“How to get sober?” In the addiction treatment world, it’s one of the most frequently asked questions, but it’s also one that doesn’t have a cut and dry answer. In fact, if you walk into your local book store, you’ll likely find innumerable titles dedicated to recovery and sobriety. The truth is that there are many pathways to sobriety. Each path typically has its own support system and guidelines. AA, NA, SMART Recovery, Refuge Recovery, and Three Principles are among dozens of examples.
At the Process Recovery Center, we encourage our clients to choose their own pathway. It’s not about which pathway you choose; success lies in whether or not you make a choice and then take consistent action in pursuit of your choice. You can possess a library of knowledge about addiction, recovery, and mental health, and still be unable to stop drinking alcohol or using drugs. The key to getting sober is action. Once you’ve chosen a recovery pathway that appeals to your sensibilities, you must FOLLOW the path. Tragically, one’s unwillingness to take action often means the difference between life and death.
How do you know which addiction recovery program is right for you? A holistic recovery program is like a triangle with three points. It will address the following needs, which are invaluable to healthy, happy sobriety:
- A Sober Support Network: There’s an adage that says: “If you hang around the barbershop, you’re bound to get a haircut”. Sobriety doesn’t necessarily mean bidding farewell to everyone in your life who drinks alcohol, but it is helpful to have access to an abstinent support system. If you continue to hang around the bar, you decrease your chances of staying sober. People who share your struggles will be able to relate to you in a way no one else can. A lack of empathetic, genuine friendship can lead to loneliness and isolation, which is a threat to sustainable recovery. Mentorship – or sponsorship as it’s called in some programs – is also a useful tool in sobriety. If you want to learn, the best way to gain a new skill is by following the leadership and direction of someone who has already done it.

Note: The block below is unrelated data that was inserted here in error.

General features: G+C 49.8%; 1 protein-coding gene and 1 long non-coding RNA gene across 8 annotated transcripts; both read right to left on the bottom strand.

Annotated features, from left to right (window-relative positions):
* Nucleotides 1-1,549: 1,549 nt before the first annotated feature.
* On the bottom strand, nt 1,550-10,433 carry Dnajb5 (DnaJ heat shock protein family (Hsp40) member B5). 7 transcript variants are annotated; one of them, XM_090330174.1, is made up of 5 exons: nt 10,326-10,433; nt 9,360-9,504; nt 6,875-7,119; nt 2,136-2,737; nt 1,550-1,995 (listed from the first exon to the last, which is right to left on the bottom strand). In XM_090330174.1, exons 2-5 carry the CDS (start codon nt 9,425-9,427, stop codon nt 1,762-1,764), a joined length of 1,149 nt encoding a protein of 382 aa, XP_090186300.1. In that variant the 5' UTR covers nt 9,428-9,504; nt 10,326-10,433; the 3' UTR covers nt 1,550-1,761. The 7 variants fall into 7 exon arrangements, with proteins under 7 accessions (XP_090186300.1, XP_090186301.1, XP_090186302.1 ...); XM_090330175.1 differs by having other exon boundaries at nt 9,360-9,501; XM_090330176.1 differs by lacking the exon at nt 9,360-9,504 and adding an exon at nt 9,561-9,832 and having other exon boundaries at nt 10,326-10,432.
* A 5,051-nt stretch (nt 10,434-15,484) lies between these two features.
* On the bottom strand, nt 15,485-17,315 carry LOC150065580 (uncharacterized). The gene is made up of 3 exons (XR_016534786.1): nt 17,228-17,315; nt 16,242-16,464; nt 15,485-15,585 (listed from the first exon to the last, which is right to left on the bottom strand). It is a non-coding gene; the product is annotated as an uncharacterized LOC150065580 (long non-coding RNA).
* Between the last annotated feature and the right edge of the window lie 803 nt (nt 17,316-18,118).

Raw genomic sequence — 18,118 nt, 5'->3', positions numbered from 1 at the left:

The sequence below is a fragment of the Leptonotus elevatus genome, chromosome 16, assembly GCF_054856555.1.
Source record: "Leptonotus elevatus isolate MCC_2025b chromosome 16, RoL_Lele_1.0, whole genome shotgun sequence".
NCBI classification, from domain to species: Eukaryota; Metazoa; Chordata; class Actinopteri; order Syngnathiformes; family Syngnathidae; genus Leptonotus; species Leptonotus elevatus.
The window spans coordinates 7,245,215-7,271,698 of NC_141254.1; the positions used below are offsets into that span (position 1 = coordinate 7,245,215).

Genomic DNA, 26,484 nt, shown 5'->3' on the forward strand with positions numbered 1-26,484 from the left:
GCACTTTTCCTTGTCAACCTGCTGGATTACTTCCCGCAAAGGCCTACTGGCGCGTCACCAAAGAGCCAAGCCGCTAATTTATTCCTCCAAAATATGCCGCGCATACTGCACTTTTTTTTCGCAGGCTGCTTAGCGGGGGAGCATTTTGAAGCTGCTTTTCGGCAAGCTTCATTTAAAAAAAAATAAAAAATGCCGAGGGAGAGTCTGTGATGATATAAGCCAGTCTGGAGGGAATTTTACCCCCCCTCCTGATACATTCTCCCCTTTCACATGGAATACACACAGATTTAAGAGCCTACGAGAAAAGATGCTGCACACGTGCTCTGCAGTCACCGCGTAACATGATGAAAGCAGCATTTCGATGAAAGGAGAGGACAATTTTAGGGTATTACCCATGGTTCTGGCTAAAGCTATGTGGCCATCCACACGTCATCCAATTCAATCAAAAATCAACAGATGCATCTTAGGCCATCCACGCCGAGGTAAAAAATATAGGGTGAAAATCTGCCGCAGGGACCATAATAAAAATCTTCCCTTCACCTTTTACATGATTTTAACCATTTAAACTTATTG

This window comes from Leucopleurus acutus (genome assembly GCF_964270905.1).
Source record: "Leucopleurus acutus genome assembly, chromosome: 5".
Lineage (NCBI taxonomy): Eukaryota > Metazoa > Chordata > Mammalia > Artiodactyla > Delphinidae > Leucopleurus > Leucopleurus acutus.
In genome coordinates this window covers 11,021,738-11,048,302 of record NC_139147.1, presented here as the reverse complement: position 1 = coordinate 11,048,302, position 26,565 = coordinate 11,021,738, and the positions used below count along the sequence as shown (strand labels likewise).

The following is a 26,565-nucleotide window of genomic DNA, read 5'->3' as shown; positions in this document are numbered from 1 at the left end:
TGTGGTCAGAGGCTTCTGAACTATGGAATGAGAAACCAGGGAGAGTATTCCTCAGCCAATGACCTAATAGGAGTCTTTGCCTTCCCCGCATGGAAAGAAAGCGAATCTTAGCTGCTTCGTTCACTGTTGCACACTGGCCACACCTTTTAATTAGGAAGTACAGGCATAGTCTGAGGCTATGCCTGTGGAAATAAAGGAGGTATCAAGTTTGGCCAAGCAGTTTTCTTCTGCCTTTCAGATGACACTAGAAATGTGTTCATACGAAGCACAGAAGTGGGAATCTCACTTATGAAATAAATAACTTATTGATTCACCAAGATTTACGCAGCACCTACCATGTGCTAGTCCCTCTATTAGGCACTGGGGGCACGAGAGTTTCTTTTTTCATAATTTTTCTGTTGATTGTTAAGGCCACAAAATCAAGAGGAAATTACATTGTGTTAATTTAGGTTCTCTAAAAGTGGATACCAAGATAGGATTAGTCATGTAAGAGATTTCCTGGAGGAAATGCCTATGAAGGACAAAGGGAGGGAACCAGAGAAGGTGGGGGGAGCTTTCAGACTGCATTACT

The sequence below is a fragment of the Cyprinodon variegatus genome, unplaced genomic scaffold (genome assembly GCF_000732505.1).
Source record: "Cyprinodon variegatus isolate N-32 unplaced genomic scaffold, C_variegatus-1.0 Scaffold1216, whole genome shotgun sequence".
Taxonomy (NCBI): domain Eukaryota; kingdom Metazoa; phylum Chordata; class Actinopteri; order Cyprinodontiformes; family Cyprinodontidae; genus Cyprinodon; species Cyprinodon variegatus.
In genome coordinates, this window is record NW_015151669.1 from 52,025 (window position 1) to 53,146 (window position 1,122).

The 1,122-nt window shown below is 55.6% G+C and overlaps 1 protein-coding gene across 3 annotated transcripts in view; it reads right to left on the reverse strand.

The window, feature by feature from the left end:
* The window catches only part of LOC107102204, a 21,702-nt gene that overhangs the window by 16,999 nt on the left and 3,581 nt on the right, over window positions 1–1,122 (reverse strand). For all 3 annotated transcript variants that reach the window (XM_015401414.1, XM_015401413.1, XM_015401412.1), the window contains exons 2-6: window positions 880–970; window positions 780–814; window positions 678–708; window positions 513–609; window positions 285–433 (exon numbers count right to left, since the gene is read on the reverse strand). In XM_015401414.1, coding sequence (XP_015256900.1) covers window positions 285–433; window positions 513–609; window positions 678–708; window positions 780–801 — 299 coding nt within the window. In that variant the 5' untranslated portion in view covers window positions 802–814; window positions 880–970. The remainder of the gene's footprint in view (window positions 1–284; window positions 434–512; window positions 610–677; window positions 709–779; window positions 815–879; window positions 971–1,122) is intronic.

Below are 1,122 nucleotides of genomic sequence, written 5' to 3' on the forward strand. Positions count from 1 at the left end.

- A Commitment to Self-Growth: Some recovery programs – like AA, NA, and Refuge Recovery – utilize an inventory process, which entails writing about the past and mining that information for patterns of behavior which need to be changed. Substance misuse is a maladaptive coping skill. By examining the past, you are able to get to the root of the pain driving your drug and alcohol misuse. Once that pain is addressed and new, healthy coping skills are developed, you are in a prime position to move forward without resentment bogging you down. Since new grudges and old behaviors will inevitably crop up, it’s important to practice diligence and take regular inventory. If you’re not working the twelve steps or Refuge Recovery, you can do this work with a therapist.
- A Sense of Purpose: In sobriety, the mind can become a dangerous neighborhood. Spending too much time overthinking can lead to anxiety, depression, and, ultimately, relapse. The best way to get out of your head is to engage in an activity you’re passionate about and/or to help someone else. Service work is an important part of AA and NA, and the practice of meditation plays an essential role in both twelve step work and Refuge Recovery. Meditation teaches you to observe and release your thoughts rather than remain enslaved to them. When you’re busy helping out, meditating, or pursuing your passions, you don’t have time to spin your wheels into a relapse. Keep in mind that you may initially have a hard time finding your passion. This is normal. For years, life revolved around chasing drugs and alcohol. It takes time to shift gears and focus on new priorities. Be patient with yourself. You won’t learn who you are overnight. While you’re figuring it out, lose yourself in volunteer work and wellness activities. Before long, self-discovery will become an exciting process rather than a daunting task.
Although it’s certainly beneficial to educate yourself about the markers of a desirable recovery program, it’s even more essential to remember that action is the ONLY foolproof way to get sober. Sobriety doesn’t occur through osmosis. All good recovery programs provide a roadmap, but only you can step out into the sunshine and embrace the open road.
If you need help learning how to get sober, please call (888) 649-1149 or contact us here. Let us walk you through the first steps of your recovery journey.
Autumn Khavari is the Process Recovery Center’s in-house writer. She received an education in Substance Abuse Counseling from Beal College in Bangor, Maine.